It’s beneficial, too, for us all to realise how much we have taken for granted. Not just grandparents or elementary freedoms, but the idea that our every demand will, in oil-slick capitalism, be instantly met by supply. A few weeks ago we would have been indignant if a supermarket didn’t have a product we wanted. We had almost persuaded ourselves it was a human right to be able to buy guacamole or cider at 3am.
Now we’re waking up to the truth that resources are scarce and that, in our finite world, there won’t always be enough to go around. Money can’t buy what’s not there. We’re seeing first-hand the precariousness of supply chains that are complicated and easily disrupted. The notion that we need to dial down our greed, and increase patience and sharing, might finally go mainstream.
I’m not fetishising vulnerability. It’s a frightening thing. But vulnerability brings humility and reflection. And one of the blessings of this dark season is our awareness of the fragility of our arrogant society. It seems, too, that we’ve woken up to those who are most defenceless. Sure, there’s self-interest in our new-found empathy, because in a pandemic you’re only as safe as the most vulnerable. But contagion at least means that the vapid slogan from the last crisis – that “we’re all in it together” – might this time be true.
We can no longer fail to notice those we have previously overlooked. The homeless – for whom the instruction to “stay home” means nothing – are thrown into sharp relief on our deserted streets. We suddenly see that those who are still working in public, risking their own health – the cashiers, couriers and nurses – are those paid a pittance and often with no contractual commitments from their employers. Never has it been so apparent that our society is built on exploitation.
There is, of course, a chance that the radical right will exploit this moment to reinforce borders and scapegoat outsiders. But there’s also the hope that, given the cold facts of Covid-19, the world’s postmodern nationalists (“I can lie louder than you”) will be revealed as the blow-hards and chancers they are.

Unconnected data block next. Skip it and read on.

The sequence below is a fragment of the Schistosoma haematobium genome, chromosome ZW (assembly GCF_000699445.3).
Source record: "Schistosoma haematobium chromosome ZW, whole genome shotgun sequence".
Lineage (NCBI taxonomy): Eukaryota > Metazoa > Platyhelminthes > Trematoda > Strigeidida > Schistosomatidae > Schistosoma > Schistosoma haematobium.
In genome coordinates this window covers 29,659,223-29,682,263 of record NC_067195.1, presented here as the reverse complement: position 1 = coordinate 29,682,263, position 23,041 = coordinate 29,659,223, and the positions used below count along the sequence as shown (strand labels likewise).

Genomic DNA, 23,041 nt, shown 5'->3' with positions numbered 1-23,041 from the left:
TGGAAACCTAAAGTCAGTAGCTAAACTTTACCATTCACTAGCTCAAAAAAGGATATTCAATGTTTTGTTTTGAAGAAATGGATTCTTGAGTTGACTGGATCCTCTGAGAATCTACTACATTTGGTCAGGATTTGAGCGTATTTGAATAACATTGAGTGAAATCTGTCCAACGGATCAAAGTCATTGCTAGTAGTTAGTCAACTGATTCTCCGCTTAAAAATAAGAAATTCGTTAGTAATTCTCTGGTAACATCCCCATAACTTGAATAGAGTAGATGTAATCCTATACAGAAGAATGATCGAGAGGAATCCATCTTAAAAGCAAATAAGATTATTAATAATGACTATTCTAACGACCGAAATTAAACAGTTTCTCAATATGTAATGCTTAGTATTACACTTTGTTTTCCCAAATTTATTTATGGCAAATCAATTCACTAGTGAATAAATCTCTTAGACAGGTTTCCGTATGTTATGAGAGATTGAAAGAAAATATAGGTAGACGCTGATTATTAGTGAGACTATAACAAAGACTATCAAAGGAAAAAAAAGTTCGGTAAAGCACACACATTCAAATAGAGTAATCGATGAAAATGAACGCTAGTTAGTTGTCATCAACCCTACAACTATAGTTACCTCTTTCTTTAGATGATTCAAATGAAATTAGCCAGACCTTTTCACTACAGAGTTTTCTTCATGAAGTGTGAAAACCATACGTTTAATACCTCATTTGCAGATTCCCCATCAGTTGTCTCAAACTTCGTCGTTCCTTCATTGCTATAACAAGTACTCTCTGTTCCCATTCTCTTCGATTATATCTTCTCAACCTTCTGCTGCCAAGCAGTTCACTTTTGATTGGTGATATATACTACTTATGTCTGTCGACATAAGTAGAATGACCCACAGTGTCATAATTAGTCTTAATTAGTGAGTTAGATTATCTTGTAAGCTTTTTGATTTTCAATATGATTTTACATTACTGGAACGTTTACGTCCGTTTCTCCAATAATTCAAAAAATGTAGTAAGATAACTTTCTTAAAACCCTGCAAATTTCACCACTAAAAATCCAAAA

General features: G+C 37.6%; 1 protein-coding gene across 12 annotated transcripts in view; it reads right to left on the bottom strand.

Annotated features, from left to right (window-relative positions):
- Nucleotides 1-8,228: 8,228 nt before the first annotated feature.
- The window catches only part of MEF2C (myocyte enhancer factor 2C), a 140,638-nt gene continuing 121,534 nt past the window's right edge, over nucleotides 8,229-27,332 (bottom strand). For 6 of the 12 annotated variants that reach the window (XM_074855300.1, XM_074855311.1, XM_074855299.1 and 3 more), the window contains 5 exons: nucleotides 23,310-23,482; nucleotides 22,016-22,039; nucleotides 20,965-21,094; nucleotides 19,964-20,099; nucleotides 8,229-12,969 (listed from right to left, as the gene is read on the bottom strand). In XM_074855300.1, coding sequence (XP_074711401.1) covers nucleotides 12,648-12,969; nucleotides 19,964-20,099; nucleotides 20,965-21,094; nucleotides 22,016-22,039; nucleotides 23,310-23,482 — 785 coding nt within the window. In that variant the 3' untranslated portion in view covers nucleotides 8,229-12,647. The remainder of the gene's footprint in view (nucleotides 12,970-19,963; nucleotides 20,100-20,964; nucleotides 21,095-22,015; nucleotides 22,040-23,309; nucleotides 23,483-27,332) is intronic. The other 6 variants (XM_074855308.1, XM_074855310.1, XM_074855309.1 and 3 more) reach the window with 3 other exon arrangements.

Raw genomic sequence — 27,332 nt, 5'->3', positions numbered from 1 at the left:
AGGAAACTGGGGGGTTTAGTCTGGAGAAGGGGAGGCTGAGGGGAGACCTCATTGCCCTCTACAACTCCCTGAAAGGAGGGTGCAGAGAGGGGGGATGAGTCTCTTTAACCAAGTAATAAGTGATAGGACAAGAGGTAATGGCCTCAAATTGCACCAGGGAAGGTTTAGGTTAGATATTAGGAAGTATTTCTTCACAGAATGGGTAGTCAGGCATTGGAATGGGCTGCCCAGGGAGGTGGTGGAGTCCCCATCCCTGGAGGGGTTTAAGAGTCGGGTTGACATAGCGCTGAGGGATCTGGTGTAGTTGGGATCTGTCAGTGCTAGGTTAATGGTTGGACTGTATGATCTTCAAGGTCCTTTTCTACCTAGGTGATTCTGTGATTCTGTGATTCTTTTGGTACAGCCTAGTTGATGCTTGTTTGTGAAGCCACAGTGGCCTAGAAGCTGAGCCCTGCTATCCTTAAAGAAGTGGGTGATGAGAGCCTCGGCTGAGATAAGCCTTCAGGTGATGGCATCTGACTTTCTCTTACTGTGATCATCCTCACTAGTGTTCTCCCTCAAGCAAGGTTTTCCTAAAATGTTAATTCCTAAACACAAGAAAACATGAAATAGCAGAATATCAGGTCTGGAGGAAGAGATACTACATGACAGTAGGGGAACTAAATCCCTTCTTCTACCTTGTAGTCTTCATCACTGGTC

Crisis-capitalism is coming into sharp focus. In recent days, some companies have irreparably damaged their reputation through breathtaking meanness. Others have shown themselves to be either genuinely compassionate or brilliant at PR (or both).
I’m clutching at straws, I know. But it does feel as if the world’s reset button has been pushed, as if we’re defragging society’s hard drive. Once we boot up again, we might find ourselves in a better place.’
©Tobias Jones, 2020/ The Guardian
A Sermon of Hope
‘Perhaps you have already read this book, La peste (The Plague) or you may have not heard about it. Reading about it myself the other day, I could not believe what I was reading. The words of this visionary author, Albert Camus, writing in the 1940s and its relevance to our current global pandemic crisis is nothing but prophetic.
“There are plagues, and there are victims, and it’s the duty of good men not to join forces with the plagues.”
“They knew now that if there is one thing one can always yearn for, and sometimes attain, it is human love.”
The Irish writer Conor Cruise O’Brien has called La peste “a sermon of hope.” It’s worth revisiting that hopefulness – the spirit that prompts the Camus’s narrator to declare, famously, that plagues remind us “there are more things to admire in men than to despise.”
For Times of Extremity, Albert Camus Prescribed Modest Virtues
What Albert Camus’s “The Plague” can teach us about life in a pandemic.
‘The main thing about a pandemic like coronavirus is that it doesn’t discriminate.'
Whoever you are, wherever you live, you’re vulnerable, at least in principle. While some of us may fare better because of our age or health, the microbes themselves are impartial.
It’s worth pausing to reflect on the implications of that fact. Among other things, it means we’re all in the same boat, for better or worse.’